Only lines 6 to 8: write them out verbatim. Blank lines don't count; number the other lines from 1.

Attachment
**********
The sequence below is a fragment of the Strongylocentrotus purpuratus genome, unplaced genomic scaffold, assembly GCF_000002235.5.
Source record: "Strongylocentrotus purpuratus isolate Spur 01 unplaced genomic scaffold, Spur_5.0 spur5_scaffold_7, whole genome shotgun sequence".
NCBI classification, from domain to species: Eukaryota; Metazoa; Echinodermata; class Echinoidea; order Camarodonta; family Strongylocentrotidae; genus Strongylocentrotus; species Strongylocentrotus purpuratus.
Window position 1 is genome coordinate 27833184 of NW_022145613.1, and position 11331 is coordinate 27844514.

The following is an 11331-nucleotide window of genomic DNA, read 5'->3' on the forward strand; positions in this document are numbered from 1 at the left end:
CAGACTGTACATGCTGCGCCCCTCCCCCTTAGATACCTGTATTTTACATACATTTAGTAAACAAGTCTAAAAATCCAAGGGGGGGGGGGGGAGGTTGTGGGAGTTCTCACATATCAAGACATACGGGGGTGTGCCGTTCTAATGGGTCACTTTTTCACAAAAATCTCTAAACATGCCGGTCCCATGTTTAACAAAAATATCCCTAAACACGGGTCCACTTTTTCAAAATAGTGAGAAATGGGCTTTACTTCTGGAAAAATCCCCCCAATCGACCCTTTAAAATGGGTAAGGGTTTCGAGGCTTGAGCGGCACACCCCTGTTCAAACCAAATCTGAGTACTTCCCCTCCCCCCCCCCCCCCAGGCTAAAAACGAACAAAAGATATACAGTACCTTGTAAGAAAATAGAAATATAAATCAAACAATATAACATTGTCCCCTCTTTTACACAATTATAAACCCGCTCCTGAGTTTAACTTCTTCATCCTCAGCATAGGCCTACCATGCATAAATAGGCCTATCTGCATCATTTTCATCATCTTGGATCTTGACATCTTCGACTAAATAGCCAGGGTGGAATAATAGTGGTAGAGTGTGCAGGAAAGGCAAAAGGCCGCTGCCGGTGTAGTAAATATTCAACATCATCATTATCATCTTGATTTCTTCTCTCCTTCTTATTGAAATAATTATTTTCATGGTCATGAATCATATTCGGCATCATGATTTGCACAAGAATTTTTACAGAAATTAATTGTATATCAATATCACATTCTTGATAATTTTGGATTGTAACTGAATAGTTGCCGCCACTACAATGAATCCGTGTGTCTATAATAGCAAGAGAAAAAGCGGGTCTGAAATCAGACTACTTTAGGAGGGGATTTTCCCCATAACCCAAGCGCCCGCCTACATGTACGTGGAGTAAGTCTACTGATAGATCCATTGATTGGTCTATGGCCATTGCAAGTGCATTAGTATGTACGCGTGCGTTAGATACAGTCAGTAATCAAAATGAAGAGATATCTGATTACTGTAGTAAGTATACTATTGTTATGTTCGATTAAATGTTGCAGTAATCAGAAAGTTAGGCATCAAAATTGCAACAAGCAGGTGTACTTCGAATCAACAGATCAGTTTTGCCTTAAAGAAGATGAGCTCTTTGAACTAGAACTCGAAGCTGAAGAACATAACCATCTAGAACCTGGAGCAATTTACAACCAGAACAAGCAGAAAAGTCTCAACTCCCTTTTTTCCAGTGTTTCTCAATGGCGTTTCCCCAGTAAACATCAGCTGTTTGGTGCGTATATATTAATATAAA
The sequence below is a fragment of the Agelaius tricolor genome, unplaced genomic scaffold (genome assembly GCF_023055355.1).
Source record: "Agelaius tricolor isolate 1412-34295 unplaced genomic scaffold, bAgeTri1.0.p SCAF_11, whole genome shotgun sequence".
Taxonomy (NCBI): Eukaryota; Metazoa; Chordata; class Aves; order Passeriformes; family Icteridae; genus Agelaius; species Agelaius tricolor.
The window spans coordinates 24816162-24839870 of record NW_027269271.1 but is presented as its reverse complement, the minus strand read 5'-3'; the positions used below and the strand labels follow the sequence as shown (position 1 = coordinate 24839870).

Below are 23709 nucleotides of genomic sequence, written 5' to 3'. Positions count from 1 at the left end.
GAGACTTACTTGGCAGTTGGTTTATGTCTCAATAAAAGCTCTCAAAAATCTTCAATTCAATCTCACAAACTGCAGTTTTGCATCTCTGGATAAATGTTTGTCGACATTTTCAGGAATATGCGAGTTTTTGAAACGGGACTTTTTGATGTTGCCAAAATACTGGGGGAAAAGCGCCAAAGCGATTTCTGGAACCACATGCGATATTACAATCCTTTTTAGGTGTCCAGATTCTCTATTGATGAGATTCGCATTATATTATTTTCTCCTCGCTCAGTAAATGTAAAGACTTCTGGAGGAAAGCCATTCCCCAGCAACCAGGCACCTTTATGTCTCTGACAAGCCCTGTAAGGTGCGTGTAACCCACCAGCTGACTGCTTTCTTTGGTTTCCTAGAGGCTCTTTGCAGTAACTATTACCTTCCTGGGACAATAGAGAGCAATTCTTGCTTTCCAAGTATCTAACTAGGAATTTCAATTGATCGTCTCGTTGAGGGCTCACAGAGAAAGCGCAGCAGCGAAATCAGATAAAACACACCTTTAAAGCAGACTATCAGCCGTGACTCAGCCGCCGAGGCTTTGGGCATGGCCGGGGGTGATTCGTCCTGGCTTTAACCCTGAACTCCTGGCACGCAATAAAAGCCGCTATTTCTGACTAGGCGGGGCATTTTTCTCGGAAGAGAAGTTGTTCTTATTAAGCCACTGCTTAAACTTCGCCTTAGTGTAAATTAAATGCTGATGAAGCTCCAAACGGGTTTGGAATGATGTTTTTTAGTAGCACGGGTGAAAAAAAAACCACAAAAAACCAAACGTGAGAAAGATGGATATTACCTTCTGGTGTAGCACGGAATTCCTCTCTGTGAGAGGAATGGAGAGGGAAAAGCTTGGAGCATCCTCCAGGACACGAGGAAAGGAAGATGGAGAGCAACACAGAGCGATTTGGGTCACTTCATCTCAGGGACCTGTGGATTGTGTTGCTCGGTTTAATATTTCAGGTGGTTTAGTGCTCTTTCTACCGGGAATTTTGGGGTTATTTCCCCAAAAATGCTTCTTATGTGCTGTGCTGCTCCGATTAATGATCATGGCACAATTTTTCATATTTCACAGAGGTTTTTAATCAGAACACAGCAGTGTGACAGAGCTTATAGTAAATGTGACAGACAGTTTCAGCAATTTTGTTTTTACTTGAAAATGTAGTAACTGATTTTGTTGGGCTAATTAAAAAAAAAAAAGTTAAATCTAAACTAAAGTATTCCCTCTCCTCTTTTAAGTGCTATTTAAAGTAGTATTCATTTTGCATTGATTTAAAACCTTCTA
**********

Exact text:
CAGACTGTACATGCTGCGCCCCTCCCCCTTAGATACCTGTATTTTACATACATTTAGTAAACAAGTCTAAAAATCCAAGGGGGGGGGGGGGAGGTTGTGGGAGTTCTCACATATCAAGACATACGGGGGTGTGCCGTTCTAATGGGTCACTTTTTCACAAAAATCTCTAAACATGCCGGTCCCATGTTTAACAAAAATATCCCTAAACACGGGTCCACTTTTTCAAAATAGTGAGAAATGGGCTTTACTTCTGGAAAAATCCCCCCAATCGACCCTTTAAAATGGGTAAGGGTTTCGAGGCTTGAGCGGCACACCCCTGTTCAAACCAAATCTGAGTACTTCCCCTCCCCCCCCCCCCCCAGGCTAAAAACGAACAAAAGATATACAGTACCTTGTAAGAAAATAGAAATATAAATCAAACAATATAACATTGTCCCCTCTTTTACACAATTATAAACCCGCTCCTGAGTTTAACTTCTTCATCCTCAGCATAGGCCTACCATGCATAAATAGGCCTATCTGCATCATTTTCATCATCTTGGATCTTGACATCTTCGACTAAATAGCCAGGGTGGAATAATAGTGGTAGAGTGTGCAGGAAAGGCAAAAGGCCGCTGCCGGTGTAGTAAATATTCAACATCATCATTATCATCTTGATTTCTTCTCTCCTTCTTATTGAAATAATTATTTTCATGGTCATGAATCATATTCGGCATCATGATTTGCACAAGAATTTTTACAGAAATTAATTGTATATCAATATCACATTCTTGATAATTTTGGATTGTAACTGAATAGTTGCCGCCACTACAATGAATCCGTGTGTCTATAATAGCAAGAGAAAAAGCGGGTCTGAAATCAGACTACTTTAGGAGGGGATTTTCCCCATAACCCAAGCGCCCGCCTACATGTACGTGGAGTAAGTCTACTGATAGATCCATTGATTGGTCTATGGCCATTGCAAGTGCATTAGTATGTACGCGTGCGTTAGATACAGTCAGTAATCAAAATGAAGAGATATCTGATTACTGTAGTAAGTATACTATTGTTATGTTCGATTAAATGTTGCAGTAATCAGAAAGTTAGGCATCAAAATTGCAACAAGCAGGTGTACTTCGAATCAACAGATCAGTTTTGCCTTAAAGAAGATGAGCTCTTTGAACTAGAACTCGAAGCTGAAGAACATAACCATCTAGAACCTGGAGCAATTTACAACCAGAACAAGCAGAAAAGTCTCAACTCCCTTTTTTCCAGTGTTTCTCAATGGCGTTTCCCCAGTAAACATCAGCTGTTTGGTGCGTATATATTAATATAAA
The sequence below is a fragment of the Agelaius tricolor genome, unplaced genomic scaffold (genome assembly GCF_023055355.1).
Source record: "Agelaius tricolor isolate 1412-34295 unplaced genomic scaffold, bAgeTri1.0.p SCAF_11, whole genome shotgun sequence".